¶12 Here, Van De Weghe was originally charged with one count of criminal impersonation under section 18-5-113, C.R.S. 2012. As relevant here, the elements of criminal impersonation are (1) assumption of a false or fictitious identity or capacity, (2) performed with any other act with intent to unlawfully gain a benefit, or to injure or defraud another. § 18-5-113(1)(b)(II), C.R.S. 2012.
¶13 The People added the charge of attempt to influence a public servant under section 18-8-306, C.R.S. 2012. The elements of that offense are “(1) an attempt to influence a public servant; (2) by means of deceit or by threat of violence or economic reprisal; and (3)with the intent to alter or affect the public servant’s decision or action.” Blue, 253 P.3d at 1277.
¶14 In Blue, the division held that the crime of false reporting to authorities, section 18-8-111(1)(d), C.R.S. 2012, is not a specific instance of attempt to influence a public servant. Blue, 253 P.3d at 1278. The division noted that the offense of false reporting penalizes those who provide false information to authorities, regardless of whether such action is taken to gain a benefit from a public official. Id. It compared the elements of that offense with the elements of attempt to influence a public servant, which can occur without any false reporting of information at all. Id. Thus, it concluded that “the attempted influence charge and the false reporting charge do not differ solely by prohibiting general and specific conduct.” Id.
¶15 Similarly, here, the offense of criminal impersonation, on the one hand, punishes those who assume a fictitious identity with intent to receive a benefit. The attempt to influence offense, on the other hand, can occur without an assumption of a false identity at all. Thus, the two charges “do not differ solely by prohibiting general and specific conduct.” Id. Accordingly, we conclude that criminal impersonation is not a specific instance of attempt to influence a public servant and the trial court properly allowed the added attempt to influence charge.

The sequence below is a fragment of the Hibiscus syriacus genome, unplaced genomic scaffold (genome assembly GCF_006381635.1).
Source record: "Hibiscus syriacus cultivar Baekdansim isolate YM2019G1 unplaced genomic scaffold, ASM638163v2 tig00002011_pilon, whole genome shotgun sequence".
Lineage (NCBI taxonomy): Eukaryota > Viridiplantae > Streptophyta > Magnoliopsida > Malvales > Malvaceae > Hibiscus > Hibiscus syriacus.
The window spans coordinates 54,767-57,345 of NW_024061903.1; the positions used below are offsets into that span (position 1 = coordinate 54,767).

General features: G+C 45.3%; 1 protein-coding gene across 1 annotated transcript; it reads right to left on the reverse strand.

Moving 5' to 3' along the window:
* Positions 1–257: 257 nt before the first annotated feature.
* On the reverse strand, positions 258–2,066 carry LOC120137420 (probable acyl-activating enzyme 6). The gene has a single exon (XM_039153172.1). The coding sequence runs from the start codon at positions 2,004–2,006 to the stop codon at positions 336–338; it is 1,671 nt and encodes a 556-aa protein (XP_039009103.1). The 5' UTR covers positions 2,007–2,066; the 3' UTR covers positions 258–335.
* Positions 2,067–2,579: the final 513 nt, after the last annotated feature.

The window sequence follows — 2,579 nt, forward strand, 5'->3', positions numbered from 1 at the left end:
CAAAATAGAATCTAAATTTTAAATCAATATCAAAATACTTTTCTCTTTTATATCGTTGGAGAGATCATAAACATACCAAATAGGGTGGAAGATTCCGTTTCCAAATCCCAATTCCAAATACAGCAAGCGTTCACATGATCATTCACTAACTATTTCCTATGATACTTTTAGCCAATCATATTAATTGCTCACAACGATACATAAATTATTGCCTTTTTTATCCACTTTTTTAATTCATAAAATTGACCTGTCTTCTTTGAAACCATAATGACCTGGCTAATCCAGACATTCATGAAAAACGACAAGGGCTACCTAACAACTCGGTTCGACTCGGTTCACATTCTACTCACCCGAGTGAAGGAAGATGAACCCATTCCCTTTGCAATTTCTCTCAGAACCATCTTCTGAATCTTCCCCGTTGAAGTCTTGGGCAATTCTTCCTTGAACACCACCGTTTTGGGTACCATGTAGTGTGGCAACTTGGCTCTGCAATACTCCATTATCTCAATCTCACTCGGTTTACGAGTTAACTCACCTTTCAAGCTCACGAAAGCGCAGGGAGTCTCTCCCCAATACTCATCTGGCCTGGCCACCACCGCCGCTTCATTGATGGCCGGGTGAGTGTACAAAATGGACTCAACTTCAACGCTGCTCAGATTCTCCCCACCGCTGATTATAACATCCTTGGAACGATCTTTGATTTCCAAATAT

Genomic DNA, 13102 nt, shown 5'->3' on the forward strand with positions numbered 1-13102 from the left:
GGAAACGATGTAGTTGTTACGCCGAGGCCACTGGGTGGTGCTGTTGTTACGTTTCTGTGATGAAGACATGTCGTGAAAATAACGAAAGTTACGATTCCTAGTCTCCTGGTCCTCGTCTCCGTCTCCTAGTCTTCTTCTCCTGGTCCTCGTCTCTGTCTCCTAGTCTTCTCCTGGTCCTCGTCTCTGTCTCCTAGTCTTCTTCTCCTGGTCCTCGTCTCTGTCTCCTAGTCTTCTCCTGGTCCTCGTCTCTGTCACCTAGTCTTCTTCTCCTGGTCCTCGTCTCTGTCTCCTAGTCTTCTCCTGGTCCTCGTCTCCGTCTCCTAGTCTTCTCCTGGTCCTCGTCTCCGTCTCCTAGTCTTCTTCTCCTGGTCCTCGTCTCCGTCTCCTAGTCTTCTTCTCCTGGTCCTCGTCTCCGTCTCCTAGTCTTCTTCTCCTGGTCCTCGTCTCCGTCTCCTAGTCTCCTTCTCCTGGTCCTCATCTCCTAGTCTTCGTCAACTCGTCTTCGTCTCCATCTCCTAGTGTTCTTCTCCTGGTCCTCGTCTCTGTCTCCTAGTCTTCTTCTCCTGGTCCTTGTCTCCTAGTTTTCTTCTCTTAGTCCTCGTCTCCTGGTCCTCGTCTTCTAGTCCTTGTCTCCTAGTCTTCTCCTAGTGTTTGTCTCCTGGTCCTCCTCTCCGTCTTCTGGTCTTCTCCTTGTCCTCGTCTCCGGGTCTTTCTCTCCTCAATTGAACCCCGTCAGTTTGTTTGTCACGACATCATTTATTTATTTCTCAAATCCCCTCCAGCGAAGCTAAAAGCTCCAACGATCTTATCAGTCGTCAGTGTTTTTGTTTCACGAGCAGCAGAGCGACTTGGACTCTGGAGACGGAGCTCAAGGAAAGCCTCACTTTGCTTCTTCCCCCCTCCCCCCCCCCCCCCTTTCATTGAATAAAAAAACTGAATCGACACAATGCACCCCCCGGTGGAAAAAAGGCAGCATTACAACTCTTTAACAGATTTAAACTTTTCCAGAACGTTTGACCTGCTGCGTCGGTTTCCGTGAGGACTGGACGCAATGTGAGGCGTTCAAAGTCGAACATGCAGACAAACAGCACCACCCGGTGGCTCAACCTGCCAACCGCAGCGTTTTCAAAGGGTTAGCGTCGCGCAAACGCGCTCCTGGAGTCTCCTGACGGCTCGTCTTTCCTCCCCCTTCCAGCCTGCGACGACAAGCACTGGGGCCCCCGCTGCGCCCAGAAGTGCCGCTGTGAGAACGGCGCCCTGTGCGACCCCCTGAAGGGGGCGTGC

IV. Comprehensive Regulatory Scheme
¶16 Van De Weghe nevertheless asserts that the criminal impersonation statute supplants the attempt to influence a public servant statute, because the General Assembly intended to limit prosecution of conduct similar to his to criminal impersonation. We disagree.
¶17 Even if we were to assume that criminal impersonation is a specific subtype of attempt to influence a public servant, the “enactment by the General Assembly of a specific criminal statute does not preclude prosecution under a general criminal statute unless a legislative intent is shown to limit prosecution to the special statute.” People v. Bagby, 734 P.2d 1059, 1061 (Colo. 1987). To determine whether the General Assembly intended a specific statute to preclude prosecution under a general statute, we address whether (1) the specific statute invokes the full extent of the state’s police powers; (2) the specific statute is part of an act creating a comprehensive and thorough regulatory scheme to control all aspects of a substantive area; and (3) the act carefully defines different types of offenses in detail. People v. Tow, 992 P.2d 665, 667 (Colo. App. 1999). Unless a specific statute satisfies at least two prongs of this test, it does not supplant the general statute. People v. Sharp, 104 P.3d 252, 255 (Colo. App. 2004).